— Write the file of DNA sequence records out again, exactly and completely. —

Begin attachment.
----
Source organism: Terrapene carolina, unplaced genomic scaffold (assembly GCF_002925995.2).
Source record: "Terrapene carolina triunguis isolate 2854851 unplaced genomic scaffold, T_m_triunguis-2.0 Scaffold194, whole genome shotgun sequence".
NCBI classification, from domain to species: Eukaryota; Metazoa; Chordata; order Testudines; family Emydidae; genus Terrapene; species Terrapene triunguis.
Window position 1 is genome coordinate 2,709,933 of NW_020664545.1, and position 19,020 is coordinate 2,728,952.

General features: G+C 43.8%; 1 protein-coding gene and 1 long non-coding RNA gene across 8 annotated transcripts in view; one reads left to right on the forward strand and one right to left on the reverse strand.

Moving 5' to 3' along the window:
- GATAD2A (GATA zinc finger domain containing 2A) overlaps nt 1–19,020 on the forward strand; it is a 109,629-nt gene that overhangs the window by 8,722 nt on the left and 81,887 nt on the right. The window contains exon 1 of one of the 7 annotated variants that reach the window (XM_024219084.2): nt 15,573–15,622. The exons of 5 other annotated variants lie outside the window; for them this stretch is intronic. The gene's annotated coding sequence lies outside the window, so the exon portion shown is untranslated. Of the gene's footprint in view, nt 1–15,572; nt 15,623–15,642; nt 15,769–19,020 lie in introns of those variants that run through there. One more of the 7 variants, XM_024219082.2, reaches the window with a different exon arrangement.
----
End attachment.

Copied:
Source organism: Terrapene carolina, unplaced genomic scaffold (assembly GCF_002925995.2).
Source record: "Terrapene carolina triunguis isolate 2854851 unplaced genomic scaffold, T_m_triunguis-2.0 Scaffold194, whole genome shotgun sequence".
NCBI classification, from domain to species: Eukaryota; Metazoa; Chordata; order Testudines; family Emydidae; genus Terrapene; species Terrapene triunguis.
Window position 1 is genome coordinate 2,709,933 of NW_020664545.1, and position 19,020 is coordinate 2,728,952.

General features: G+C 43.8%; 1 protein-coding gene and 1 long non-coding RNA gene across 8 annotated transcripts in view; one reads left to right on the forward strand and one right to left on the reverse strand.

Moving 5' to 3' along the window:
- GATAD2A (GATA zinc finger domain containing 2A) overlaps nt 1–19,020 on the forward strand; it is a 109,629-nt gene that overhangs the window by 8,722 nt on the left and 81,887 nt on the right. The window contains exon 1 of one of the 7 annotated variants that reach the window (XM_024219084.2): nt 15,573–15,622. The exons of 5 other annotated variants lie outside the window; for them this stretch is intronic. The gene's annotated coding sequence lies outside the window, so the exon portion shown is untranslated. Of the gene's footprint in view, nt 1–15,572; nt 15,623–15,642; nt 15,769–19,020 lie in introns of those variants that run through there. One more of the 7 variants, XM_024219082.2, reaches the window with a different exon arrangement.